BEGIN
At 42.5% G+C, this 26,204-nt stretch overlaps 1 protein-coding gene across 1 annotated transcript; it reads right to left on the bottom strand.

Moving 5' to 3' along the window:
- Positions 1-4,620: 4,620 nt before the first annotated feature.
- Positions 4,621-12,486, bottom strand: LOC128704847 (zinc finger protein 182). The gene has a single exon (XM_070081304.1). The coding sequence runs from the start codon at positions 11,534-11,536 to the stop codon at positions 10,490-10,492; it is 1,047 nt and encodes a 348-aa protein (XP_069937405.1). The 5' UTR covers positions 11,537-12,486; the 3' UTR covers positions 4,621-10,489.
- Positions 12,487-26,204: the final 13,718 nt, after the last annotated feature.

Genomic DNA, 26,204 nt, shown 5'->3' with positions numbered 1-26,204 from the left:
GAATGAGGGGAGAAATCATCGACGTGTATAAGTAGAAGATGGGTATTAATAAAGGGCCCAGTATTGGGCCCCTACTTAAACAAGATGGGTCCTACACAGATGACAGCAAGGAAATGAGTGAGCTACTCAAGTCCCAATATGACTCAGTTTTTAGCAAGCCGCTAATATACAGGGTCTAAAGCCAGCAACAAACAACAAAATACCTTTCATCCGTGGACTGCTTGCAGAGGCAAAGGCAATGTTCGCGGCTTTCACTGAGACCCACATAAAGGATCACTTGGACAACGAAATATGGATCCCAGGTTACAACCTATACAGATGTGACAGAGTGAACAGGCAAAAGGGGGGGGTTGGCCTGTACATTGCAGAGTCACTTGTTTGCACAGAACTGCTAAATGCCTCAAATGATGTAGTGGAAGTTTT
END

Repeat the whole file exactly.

At 42.5% G+C, this 26,204-nt stretch overlaps 1 protein-coding gene across 1 annotated transcript; it reads right to left on the bottom strand.

Moving 5' to 3' along the window:
- Positions 1-4,620: 4,620 nt before the first annotated feature.
- Positions 4,621-12,486, bottom strand: LOC128704847 (zinc finger protein 182). The gene has a single exon (XM_070081304.1). The coding sequence runs from the start codon at positions 11,534-11,536 to the stop codon at positions 10,490-10,492; it is 1,047 nt and encodes a 348-aa protein (XP_069937405.1). The 5' UTR covers positions 11,537-12,486; the 3' UTR covers positions 4,621-10,489.
- Positions 12,487-26,204: the final 13,718 nt, after the last annotated feature.

Genomic DNA, 26,204 nt, shown 5'->3' with positions numbered 1-26,204 from the left:
GAATGAGGGGAGAAATCATCGACGTGTATAAGTAGAAGATGGGTATTAATAAAGGGCCCAGTATTGGGCCCCTACTTAAACAAGATGGGTCCTACACAGATGACAGCAAGGAAATGAGTGAGCTACTCAAGTCCCAATATGACTCAGTTTTTAGCAAGCCGCTAATATACAGGGTCTAAAGCCAGCAACAAACAACAAAATACCTTTCATCCGTGGACTGCTTGCAGAGGCAAAGGCAATGTTCGCGGCTTTCACTGAGACCCACATAAAGGATCACTTGGACAACGAAATATGGATCCCAGGTTACAACCTATACAGATGTGACAGAGTGAACAGGCAAAAGGGGGGGGTTGGCCTGTACATTGCAGAGTCACTTGTTTGCACAGAACTGCTAAATGCCTCAAATGATGTAGTGGAAGTTTT